In that country, ever held in existence by main human force against the elements, the arts of engineering, hydrostatics and kindred branches were of necessity much cultivated. It was reserved for the young mathematician to make them as potent against a human foe.
Moreover, there were symptoms that the military discipline, learning and practical skill, which had almost made Spain the mistress of the world, were sinking into decay. Farnese, although still in the prime of life, was broken in health, and there seemed no one fit to take the place of himself and his lieutenants when they should be removed from the scene where they had played. their parts so consummately. The army of the Netherlands was still to be created. Thus far the contest had been mainly carried on by domestic militia and foreign volunteers or hirelings. The train-bands of the cities were aided in their struggles against Spanish pikemen and artillerists, Italian and Albanian cavalry by the German riders, whom every little potentate was anxious to sell to either combatant according to the highest bid, and by English mercenaries, whom the love of adventure or the hope of plunder sent forth under such well-seasoned captains as Williams and Morgan, Vere and the Norrises, Baskerville and Willoughby.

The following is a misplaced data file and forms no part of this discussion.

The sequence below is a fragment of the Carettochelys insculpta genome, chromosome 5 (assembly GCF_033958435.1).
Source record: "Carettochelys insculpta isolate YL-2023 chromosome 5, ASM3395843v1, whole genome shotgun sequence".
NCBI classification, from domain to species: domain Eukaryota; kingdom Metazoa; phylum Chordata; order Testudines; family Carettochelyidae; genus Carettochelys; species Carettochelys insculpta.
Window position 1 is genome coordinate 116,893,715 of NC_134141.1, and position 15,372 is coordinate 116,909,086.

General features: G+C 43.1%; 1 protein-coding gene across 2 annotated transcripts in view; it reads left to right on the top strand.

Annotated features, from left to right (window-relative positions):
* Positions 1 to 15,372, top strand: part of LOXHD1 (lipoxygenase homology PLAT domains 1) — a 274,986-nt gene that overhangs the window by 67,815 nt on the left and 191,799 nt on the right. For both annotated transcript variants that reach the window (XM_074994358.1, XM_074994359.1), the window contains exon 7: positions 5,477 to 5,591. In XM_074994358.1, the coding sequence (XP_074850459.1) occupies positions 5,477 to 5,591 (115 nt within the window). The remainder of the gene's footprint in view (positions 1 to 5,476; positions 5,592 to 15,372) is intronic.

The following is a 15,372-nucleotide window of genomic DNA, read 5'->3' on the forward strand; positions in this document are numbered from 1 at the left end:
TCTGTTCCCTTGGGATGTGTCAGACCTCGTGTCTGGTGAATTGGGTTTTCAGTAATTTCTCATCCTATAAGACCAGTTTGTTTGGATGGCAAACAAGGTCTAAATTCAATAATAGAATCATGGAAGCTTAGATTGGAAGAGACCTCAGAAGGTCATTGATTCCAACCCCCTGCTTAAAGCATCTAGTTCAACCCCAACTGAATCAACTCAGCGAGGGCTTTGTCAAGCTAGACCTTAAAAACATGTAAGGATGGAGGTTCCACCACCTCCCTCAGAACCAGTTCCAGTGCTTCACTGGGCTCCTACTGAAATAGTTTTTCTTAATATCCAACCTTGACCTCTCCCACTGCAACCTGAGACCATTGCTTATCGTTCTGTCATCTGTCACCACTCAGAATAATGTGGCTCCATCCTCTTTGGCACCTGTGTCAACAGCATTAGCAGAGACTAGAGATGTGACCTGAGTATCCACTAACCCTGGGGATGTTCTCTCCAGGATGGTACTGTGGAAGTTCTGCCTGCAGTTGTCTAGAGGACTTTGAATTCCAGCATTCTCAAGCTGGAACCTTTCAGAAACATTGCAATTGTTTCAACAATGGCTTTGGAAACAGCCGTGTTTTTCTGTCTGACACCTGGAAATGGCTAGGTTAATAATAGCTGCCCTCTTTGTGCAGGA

But a Dutch army there was none and Maurice had determined that at last a national force should be created. In this enterprise he was aided and guided by his cousin Lewis William, Stadtholder of Friesland--the quaint, rugged little hero, young in years but almost a veteran in the wars of freedom, who was as genial and intellectual in council as he was reckless and impulsive in the field.